The Vermillion Rotary Club held its weekly meeting on Tuesday, June 5, at the Neuharth Center on the USD campus. President Roger Kozak opened the meeting. Rev. Ed Nesselhuf gave the invocation.
Following the Rotary tradition of singing a couple of songs and the announcements, President Kozak introduced Dominic Pulera as our speaker for the day.
Mr. Pulera is an author, consultant, and commentator who focuses on issues related to race, culture, and diversity. He is a native of Wisconsin and a magna cum laude graduate of Beloit College, where he was elected to Phi Beta Kappa and earned departmental honors in history.
Pulera often delivers lectures in a variety of venues, including academic institutions, throughout the world. By the age of 30, he had addressed academic audiences on each continent, everywhere from Belgium to Botswana, from Iceland to India, and from Georgetown to Geneva.
Mr. Pulera believes that the Italian-American immigrant story is very much the story of any successful American immigrant population. Italian-Americans are about 6 percent of the U.S. population. The biggest concentration is on the Eastern seaboard. However, Italian-Americans can be found throughout our country. South Dakota has about 1 percent of its population with Italian ancestry.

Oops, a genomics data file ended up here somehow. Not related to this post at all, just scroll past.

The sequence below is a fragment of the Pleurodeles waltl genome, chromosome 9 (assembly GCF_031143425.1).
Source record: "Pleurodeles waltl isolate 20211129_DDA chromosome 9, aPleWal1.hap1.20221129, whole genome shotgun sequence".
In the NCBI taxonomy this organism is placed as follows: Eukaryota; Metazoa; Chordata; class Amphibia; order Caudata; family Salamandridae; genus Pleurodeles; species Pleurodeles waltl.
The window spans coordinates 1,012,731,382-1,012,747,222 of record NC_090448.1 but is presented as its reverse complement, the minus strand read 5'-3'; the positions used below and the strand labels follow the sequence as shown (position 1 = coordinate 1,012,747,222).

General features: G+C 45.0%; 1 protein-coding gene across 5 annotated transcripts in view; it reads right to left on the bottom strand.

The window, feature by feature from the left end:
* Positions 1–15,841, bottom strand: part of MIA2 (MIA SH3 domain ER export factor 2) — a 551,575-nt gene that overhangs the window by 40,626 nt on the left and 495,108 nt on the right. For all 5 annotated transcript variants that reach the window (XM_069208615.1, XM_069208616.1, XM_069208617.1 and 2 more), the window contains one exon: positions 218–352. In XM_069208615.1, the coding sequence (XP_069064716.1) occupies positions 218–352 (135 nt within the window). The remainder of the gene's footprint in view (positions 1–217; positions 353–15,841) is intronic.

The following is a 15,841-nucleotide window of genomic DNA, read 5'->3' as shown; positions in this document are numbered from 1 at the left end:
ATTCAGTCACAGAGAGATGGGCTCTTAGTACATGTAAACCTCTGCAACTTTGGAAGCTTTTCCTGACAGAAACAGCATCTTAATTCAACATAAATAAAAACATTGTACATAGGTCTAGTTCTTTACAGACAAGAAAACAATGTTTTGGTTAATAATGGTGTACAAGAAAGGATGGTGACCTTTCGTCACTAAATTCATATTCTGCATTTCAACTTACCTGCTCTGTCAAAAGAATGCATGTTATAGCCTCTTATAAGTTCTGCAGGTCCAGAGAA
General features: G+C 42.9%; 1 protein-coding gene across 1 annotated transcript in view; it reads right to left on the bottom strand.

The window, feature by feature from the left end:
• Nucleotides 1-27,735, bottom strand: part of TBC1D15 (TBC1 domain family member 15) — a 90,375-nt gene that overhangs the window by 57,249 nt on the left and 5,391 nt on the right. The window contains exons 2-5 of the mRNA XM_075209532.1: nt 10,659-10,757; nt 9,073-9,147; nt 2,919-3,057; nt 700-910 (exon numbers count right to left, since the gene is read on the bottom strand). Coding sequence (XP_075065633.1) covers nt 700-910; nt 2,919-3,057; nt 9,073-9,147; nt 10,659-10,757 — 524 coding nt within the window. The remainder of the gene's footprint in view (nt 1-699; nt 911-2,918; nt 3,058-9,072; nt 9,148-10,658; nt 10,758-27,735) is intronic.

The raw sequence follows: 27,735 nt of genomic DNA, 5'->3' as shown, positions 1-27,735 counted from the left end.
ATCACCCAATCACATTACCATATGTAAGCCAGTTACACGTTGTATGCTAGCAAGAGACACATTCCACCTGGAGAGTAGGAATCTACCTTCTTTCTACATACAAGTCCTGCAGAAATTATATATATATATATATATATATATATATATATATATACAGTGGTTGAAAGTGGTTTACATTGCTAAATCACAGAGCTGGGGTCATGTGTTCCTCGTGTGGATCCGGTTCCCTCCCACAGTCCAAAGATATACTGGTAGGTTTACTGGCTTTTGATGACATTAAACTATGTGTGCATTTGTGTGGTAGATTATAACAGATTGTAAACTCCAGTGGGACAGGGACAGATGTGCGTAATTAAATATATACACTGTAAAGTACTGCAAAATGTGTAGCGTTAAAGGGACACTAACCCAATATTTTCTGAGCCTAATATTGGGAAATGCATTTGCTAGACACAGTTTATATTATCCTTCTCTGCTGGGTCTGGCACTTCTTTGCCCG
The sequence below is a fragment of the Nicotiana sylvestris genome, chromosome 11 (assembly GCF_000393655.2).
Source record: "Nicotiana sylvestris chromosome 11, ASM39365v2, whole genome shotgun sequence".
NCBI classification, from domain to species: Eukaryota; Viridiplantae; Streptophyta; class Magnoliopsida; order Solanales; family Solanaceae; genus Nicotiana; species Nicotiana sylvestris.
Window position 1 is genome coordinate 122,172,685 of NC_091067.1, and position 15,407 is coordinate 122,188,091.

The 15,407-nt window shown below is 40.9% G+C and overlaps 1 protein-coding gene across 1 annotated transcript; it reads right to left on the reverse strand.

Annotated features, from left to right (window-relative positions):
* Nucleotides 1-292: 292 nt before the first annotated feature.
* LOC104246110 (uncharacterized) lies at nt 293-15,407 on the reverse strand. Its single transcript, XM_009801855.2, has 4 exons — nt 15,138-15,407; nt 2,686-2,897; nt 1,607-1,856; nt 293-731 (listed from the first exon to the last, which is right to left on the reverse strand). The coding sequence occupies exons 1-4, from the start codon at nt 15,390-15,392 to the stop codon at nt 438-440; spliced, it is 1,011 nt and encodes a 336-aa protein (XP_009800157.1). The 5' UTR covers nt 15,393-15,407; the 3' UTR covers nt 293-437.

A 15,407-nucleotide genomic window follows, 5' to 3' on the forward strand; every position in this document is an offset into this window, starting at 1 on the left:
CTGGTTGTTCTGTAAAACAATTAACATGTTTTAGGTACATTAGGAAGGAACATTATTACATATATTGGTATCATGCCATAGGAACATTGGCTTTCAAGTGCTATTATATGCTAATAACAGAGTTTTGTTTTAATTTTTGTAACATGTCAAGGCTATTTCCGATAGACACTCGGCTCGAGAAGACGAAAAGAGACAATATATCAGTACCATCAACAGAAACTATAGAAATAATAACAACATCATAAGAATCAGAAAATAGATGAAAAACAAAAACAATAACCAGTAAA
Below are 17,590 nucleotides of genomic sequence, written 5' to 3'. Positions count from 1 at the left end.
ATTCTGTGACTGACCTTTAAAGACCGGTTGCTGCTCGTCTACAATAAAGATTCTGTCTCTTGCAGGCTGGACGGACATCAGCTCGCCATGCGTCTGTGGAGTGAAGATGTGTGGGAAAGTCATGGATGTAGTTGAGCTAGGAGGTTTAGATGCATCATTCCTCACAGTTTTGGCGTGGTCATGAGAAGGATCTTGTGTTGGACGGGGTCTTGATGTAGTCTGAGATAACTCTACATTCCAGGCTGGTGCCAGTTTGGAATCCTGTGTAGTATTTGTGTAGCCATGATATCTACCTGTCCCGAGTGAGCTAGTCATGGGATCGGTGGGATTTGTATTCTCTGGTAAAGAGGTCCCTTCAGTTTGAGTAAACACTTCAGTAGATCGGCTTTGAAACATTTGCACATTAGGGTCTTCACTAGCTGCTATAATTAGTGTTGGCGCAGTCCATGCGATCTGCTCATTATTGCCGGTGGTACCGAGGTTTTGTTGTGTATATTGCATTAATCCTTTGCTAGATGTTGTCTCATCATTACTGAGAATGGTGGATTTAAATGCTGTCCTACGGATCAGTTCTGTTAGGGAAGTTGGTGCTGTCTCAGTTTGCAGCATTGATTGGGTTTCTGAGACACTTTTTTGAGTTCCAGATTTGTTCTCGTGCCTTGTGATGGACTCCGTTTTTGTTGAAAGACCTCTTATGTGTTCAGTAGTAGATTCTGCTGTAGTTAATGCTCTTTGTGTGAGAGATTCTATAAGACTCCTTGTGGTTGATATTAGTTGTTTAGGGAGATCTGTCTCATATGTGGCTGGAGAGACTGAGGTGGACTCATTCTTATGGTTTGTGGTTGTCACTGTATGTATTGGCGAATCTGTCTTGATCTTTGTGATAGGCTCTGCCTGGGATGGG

Many Italian immigrants were subject to poverty and discrimination. He is quick to point out, however, that such experiences were not unique to Italian-Americans. He illustrated his presentation with four stories about early experiences of poverty and discrimination with regard to jobs, social acceptance, and being barred from some organizations and activities.
Pearl Harbor changed things for many immigrants. Many Italian-Americans enlisted in the military or distinguished themselves by service on the home front.
Mr. Pulera stated that in the space of four generations, Italian-Americans have become fully integrated in all areas of society. He believes our culture and economy have the potential to provide opportunity for all cultures and races. He feels that everyone should feel a sense of ownership of the Italian-American story because it is the story of every immigrant population.